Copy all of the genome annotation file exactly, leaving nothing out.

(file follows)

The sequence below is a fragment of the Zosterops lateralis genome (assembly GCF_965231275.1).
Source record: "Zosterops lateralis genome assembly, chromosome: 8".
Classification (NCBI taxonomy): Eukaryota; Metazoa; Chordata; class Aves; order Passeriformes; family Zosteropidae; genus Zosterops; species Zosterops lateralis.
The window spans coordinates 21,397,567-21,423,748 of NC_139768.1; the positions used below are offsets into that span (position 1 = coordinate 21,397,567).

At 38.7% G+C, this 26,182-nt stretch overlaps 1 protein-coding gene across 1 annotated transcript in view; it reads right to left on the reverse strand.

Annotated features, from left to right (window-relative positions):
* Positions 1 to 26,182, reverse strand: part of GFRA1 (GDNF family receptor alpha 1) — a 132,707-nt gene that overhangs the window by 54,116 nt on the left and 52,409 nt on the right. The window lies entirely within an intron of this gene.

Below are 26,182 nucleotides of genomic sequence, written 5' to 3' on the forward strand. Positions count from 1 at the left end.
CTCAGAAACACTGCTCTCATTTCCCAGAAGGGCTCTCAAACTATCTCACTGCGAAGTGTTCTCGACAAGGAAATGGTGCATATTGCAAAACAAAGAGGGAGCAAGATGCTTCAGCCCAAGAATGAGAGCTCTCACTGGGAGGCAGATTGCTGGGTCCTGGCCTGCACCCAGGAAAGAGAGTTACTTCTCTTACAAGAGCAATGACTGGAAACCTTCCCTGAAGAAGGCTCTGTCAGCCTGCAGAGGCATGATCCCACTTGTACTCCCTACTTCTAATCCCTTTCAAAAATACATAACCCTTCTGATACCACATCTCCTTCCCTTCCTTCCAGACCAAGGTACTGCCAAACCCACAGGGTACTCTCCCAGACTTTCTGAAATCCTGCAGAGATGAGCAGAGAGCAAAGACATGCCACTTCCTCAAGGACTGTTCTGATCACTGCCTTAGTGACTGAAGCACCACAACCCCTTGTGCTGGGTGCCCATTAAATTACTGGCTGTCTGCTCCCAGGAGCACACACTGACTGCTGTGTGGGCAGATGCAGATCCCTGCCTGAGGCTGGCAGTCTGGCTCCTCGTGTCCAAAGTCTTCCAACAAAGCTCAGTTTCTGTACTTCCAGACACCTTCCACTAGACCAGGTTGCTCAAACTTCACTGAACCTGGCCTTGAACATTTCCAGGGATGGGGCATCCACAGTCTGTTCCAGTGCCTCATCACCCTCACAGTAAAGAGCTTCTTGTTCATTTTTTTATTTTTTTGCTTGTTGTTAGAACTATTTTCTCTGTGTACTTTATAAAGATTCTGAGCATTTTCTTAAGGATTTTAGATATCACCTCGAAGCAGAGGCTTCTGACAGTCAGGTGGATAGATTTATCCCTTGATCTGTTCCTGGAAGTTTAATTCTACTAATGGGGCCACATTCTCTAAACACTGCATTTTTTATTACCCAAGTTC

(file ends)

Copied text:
The sequence below is a fragment of the Zosterops lateralis genome (assembly GCF_965231275.1).
Source record: "Zosterops lateralis genome assembly, chromosome: 8".
Classification (NCBI taxonomy): Eukaryota; Metazoa; Chordata; class Aves; order Passeriformes; family Zosteropidae; genus Zosterops; species Zosterops lateralis.
The window spans coordinates 21,397,567-21,423,748 of NC_139768.1; the positions used below are offsets into that span (position 1 = coordinate 21,397,567).

At 38.7% G+C, this 26,182-nt stretch overlaps 1 protein-coding gene across 1 annotated transcript in view; it reads right to left on the reverse strand.

Annotated features, from left to right (window-relative positions):
* Positions 1 to 26,182, reverse strand: part of GFRA1 (GDNF family receptor alpha 1) — a 132,707-nt gene that overhangs the window by 54,116 nt on the left and 52,409 nt on the right. The window lies entirely within an intron of this gene.

Below are 26,182 nucleotides of genomic sequence, written 5' to 3' on the forward strand. Positions count from 1 at the left end.
CTCAGAAACACTGCTCTCATTTCCCAGAAGGGCTCTCAAACTATCTCACTGCGAAGTGTTCTCGACAAGGAAATGGTGCATATTGCAAAACAAAGAGGGAGCAAGATGCTTCAGCCCAAGAATGAGAGCTCTCACTGGGAGGCAGATTGCTGGGTCCTGGCCTGCACCCAGGAAAGAGAGTTACTTCTCTTACAAGAGCAATGACTGGAAACCTTCCCTGAAGAAGGCTCTGTCAGCCTGCAGAGGCATGATCCCACTTGTACTCCCTACTTCTAATCCCTTTCAAAAATACATAACCCTTCTGATACCACATCTCCTTCCCTTCCTTCCAGACCAAGGTACTGCCAAACCCACAGGGTACTCTCCCAGACTTTCTGAAATCCTGCAGAGATGAGCAGAGAGCAAAGACATGCCACTTCCTCAAGGACTGTTCTGATCACTGCCTTAGTGACTGAAGCACCACAACCCCTTGTGCTGGGTGCCCATTAAATTACTGGCTGTCTGCTCCCAGGAGCACACACTGACTGCTGTGTGGGCAGATGCAGATCCCTGCCTGAGGCTGGCAGTCTGGCTCCTCGTGTCCAAAGTCTTCCAACAAAGCTCAGTTTCTGTACTTCCAGACACCTTCCACTAGACCAGGTTGCTCAAACTTCACTGAACCTGGCCTTGAACATTTCCAGGGATGGGGCATCCACAGTCTGTTCCAGTGCCTCATCACCCTCACAGTAAAGAGCTTCTTGTTCATTTTTTTATTTTTTTGCTTGTTGTTAGAACTATTTTCTCTGTGTACTTTATAAAGATTCTGAGCATTTTCTTAAGGATTTTAGATATCACCTCGAAGCAGAGGCTTCTGACAGTCAGGTGGATAGATTTATCCCTTGATCTGTTCCTGGAAGTTTAATTCTACTAATGGGGCCACATTCTCTAAACACTGCATTTTTTATTACCCAAGTTC